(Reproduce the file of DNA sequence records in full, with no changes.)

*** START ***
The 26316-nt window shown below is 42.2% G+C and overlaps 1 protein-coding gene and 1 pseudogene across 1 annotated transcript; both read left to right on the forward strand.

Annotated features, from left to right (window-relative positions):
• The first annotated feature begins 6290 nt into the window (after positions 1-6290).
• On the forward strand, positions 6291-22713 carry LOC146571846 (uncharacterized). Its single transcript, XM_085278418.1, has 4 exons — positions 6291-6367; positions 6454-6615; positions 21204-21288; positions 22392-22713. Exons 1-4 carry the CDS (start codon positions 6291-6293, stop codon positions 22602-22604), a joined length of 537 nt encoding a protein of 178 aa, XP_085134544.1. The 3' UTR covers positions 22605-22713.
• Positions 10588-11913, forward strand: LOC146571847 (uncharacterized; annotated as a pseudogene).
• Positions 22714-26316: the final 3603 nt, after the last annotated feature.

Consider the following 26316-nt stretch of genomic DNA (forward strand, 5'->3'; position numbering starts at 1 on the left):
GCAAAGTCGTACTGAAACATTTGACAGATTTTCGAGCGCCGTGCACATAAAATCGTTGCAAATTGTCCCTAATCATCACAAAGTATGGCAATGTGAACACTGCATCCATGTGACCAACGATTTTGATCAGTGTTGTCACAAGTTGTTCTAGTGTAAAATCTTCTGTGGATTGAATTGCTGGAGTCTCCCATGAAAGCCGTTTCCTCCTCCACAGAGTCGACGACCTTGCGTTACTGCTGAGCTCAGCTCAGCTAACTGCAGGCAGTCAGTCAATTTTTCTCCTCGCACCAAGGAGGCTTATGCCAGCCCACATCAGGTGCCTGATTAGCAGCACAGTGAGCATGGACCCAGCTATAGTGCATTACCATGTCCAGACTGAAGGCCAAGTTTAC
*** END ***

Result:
The 26316-nt window shown below is 42.2% G+C and overlaps 1 protein-coding gene and 1 pseudogene across 1 annotated transcript; both read left to right on the forward strand.

Annotated features, from left to right (window-relative positions):
• The first annotated feature begins 6290 nt into the window (after positions 1-6290).
• On the forward strand, positions 6291-22713 carry LOC146571846 (uncharacterized). Its single transcript, XM_085278418.1, has 4 exons — positions 6291-6367; positions 6454-6615; positions 21204-21288; positions 22392-22713. Exons 1-4 carry the CDS (start codon positions 6291-6293, stop codon positions 22602-22604), a joined length of 537 nt encoding a protein of 178 aa, XP_085134544.1. The 3' UTR covers positions 22605-22713.
• Positions 10588-11913, forward strand: LOC146571847 (uncharacterized; annotated as a pseudogene).
• Positions 22714-26316: the final 3603 nt, after the last annotated feature.

Consider the following 26316-nt stretch of genomic DNA (forward strand, 5'->3'; position numbering starts at 1 on the left):
GCAAAGTCGTACTGAAACATTTGACAGATTTTCGAGCGCCGTGCACATAAAATCGTTGCAAATTGTCCCTAATCATCACAAAGTATGGCAATGTGAACACTGCATCCATGTGACCAACGATTTTGATCAGTGTTGTCACAAGTTGTTCTAGTGTAAAATCTTCTGTGGATTGAATTGCTGGAGTCTCCCATGAAAGCCGTTTCCTCCTCCACAGAGTCGACGACCTTGCGTTACTGCTGAGCTCAGCTCAGCTAACTGCAGGCAGTCAGTCAATTTTTCTCCTCGCACCAAGGAGGCTTATGCCAGCCCACATCAGGTGCCTGATTAGCAGCACAGTGAGCATGGACCCAGCTATAGTGCATTACCATGTCCAGACTGAAGGCCAAGTTTAC